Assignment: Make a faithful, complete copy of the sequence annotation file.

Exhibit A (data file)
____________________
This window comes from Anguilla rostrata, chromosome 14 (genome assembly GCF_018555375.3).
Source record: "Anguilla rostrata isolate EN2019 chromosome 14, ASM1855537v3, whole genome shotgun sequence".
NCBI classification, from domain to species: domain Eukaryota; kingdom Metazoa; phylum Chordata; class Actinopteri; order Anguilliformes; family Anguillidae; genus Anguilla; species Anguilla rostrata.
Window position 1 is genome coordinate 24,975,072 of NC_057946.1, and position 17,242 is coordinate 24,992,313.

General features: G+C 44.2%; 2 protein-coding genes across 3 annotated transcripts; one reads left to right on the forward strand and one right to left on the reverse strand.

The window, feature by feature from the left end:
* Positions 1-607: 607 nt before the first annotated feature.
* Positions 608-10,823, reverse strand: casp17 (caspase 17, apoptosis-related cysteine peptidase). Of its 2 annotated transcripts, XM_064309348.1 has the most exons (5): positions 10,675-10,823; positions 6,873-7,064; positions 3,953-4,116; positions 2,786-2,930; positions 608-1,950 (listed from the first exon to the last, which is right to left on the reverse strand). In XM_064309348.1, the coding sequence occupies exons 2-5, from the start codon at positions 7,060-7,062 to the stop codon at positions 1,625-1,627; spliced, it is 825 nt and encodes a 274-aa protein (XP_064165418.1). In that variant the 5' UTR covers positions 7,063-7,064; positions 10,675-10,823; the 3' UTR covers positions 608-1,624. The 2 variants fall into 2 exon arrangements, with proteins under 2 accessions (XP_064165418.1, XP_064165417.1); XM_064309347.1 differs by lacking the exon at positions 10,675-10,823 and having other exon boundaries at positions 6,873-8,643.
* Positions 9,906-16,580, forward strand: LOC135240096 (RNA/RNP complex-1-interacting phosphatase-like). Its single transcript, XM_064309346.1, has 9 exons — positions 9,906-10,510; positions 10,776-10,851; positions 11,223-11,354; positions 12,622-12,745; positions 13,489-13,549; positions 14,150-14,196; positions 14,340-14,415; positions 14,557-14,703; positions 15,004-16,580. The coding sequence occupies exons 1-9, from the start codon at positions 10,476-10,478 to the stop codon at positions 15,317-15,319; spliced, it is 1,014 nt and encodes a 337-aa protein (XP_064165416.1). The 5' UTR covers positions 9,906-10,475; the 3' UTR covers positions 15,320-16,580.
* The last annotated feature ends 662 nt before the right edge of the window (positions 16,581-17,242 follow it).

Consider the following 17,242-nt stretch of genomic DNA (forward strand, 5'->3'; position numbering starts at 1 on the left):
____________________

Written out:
This window comes from Anguilla rostrata, chromosome 14 (genome assembly GCF_018555375.3).
Source record: "Anguilla rostrata isolate EN2019 chromosome 14, ASM1855537v3, whole genome shotgun sequence".
NCBI classification, from domain to species: domain Eukaryota; kingdom Metazoa; phylum Chordata; class Actinopteri; order Anguilliformes; family Anguillidae; genus Anguilla; species Anguilla rostrata.
Window position 1 is genome coordinate 24,975,072 of NC_057946.1, and position 17,242 is coordinate 24,992,313.

General features: G+C 44.2%; 2 protein-coding genes across 3 annotated transcripts; one reads left to right on the forward strand and one right to left on the reverse strand.

The window, feature by feature from the left end:
* Positions 1-607: 607 nt before the first annotated feature.
* Positions 608-10,823, reverse strand: casp17 (caspase 17, apoptosis-related cysteine peptidase). Of its 2 annotated transcripts, XM_064309348.1 has the most exons (5): positions 10,675-10,823; positions 6,873-7,064; positions 3,953-4,116; positions 2,786-2,930; positions 608-1,950 (listed from the first exon to the last, which is right to left on the reverse strand). In XM_064309348.1, the coding sequence occupies exons 2-5, from the start codon at positions 7,060-7,062 to the stop codon at positions 1,625-1,627; spliced, it is 825 nt and encodes a 274-aa protein (XP_064165418.1). In that variant the 5' UTR covers positions 7,063-7,064; positions 10,675-10,823; the 3' UTR covers positions 608-1,624. The 2 variants fall into 2 exon arrangements, with proteins under 2 accessions (XP_064165418.1, XP_064165417.1); XM_064309347.1 differs by lacking the exon at positions 10,675-10,823 and having other exon boundaries at positions 6,873-8,643.
* Positions 9,906-16,580, forward strand: LOC135240096 (RNA/RNP complex-1-interacting phosphatase-like). Its single transcript, XM_064309346.1, has 9 exons — positions 9,906-10,510; positions 10,776-10,851; positions 11,223-11,354; positions 12,622-12,745; positions 13,489-13,549; positions 14,150-14,196; positions 14,340-14,415; positions 14,557-14,703; positions 15,004-16,580. The coding sequence occupies exons 1-9, from the start codon at positions 10,476-10,478 to the stop codon at positions 15,317-15,319; spliced, it is 1,014 nt and encodes a 337-aa protein (XP_064165416.1). The 5' UTR covers positions 9,906-10,475; the 3' UTR covers positions 15,320-16,580.
* The last annotated feature ends 662 nt before the right edge of the window (positions 16,581-17,242 follow it).

Consider the following 17,242-nt stretch of genomic DNA (forward strand, 5'->3'; position numbering starts at 1 on the left):